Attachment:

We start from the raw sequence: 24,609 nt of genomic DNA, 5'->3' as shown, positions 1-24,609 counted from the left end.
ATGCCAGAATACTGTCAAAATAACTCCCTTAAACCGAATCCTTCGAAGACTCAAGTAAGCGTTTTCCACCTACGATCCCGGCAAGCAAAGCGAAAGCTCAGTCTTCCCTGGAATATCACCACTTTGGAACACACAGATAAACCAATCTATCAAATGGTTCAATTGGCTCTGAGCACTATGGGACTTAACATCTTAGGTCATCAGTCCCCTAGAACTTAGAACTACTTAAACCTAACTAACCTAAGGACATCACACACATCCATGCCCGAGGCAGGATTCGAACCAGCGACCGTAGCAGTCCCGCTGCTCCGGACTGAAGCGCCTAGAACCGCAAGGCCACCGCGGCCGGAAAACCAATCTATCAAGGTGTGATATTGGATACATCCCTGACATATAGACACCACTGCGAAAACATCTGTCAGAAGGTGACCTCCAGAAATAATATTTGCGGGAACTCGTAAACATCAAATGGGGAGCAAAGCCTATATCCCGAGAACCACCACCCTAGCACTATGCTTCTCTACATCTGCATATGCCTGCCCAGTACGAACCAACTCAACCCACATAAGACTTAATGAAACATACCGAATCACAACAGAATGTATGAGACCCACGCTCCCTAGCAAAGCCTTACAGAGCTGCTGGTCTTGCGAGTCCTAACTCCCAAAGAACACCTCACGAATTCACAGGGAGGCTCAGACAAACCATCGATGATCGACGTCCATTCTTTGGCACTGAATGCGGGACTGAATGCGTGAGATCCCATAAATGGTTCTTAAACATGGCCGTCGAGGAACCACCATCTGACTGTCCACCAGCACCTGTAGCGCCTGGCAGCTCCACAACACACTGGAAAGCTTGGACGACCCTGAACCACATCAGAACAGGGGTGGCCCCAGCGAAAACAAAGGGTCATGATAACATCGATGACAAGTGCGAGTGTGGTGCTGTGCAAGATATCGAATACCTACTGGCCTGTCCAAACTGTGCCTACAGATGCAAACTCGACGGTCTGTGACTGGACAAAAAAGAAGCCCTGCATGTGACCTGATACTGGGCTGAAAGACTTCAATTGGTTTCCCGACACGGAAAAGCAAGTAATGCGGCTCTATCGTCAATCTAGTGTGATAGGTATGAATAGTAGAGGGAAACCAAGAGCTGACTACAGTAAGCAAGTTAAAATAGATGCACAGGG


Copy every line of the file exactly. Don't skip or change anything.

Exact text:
We start from the raw sequence: 24,609 nt of genomic DNA, 5'->3' as shown, positions 1-24,609 counted from the left end.
ATGCCAGAATACTGTCAAAATAACTCCCTTAAACCGAATCCTTCGAAGACTCAAGTAAGCGTTTTCCACCTACGATCCCGGCAAGCAAAGCGAAAGCTCAGTCTTCCCTGGAATATCACCACTTTGGAACACACAGATAAACCAATCTATCAAATGGTTCAATTGGCTCTGAGCACTATGGGACTTAACATCTTAGGTCATCAGTCCCCTAGAACTTAGAACTACTTAAACCTAACTAACCTAAGGACATCACACACATCCATGCCCGAGGCAGGATTCGAACCAGCGACCGTAGCAGTCCCGCTGCTCCGGACTGAAGCGCCTAGAACCGCAAGGCCACCGCGGCCGGAAAACCAATCTATCAAGGTGTGATATTGGATACATCCCTGACATATAGACACCACTGCGAAAACATCTGTCAGAAGGTGACCTCCAGAAATAATATTTGCGGGAACTCGTAAACATCAAATGGGGAGCAAAGCCTATATCCCGAGAACCACCACCCTAGCACTATGCTTCTCTACATCTGCATATGCCTGCCCAGTACGAACCAACTCAACCCACATAAGACTTAATGAAACATACCGAATCACAACAGAATGTATGAGACCCACGCTCCCTAGCAAAGCCTTACAGAGCTGCTGGTCTTGCGAGTCCTAACTCCCAAAGAACACCTCACGAATTCACAGGGAGGCTCAGACAAACCATCGATGATCGACGTCCATTCTTTGGCACTGAATGCGGGACTGAATGCGTGAGATCCCATAAATGGTTCTTAAACATGGCCGTCGAGGAACCACCATCTGACTGTCCACCAGCACCTGTAGCGCCTGGCAGCTCCACAACACACTGGAAAGCTTGGACGACCCTGAACCACATCAGAACAGGGGTGGCCCCAGCGAAAACAAAGGGTCATGATAACATCGATGACAAGTGCGAGTGTGGTGCTGTGCAAGATATCGAATACCTACTGGCCTGTCCAAACTGTGCCTACAGATGCAAACTCGACGGTCTGTGACTGGACAAAAAAGAAGCCCTGCATGTGACCTGATACTGGGCTGAAAGACTTCAATTGGTTTCCCGACACGGAAAAGCAAGTAATGCGGCTCTATCGTCAATCTAGTGTGATAGGTATGAATAGTAGAGGGAAACCAAGAGCTGACTACAGTAAGCAAGTTAAAATAGATGCACAGGG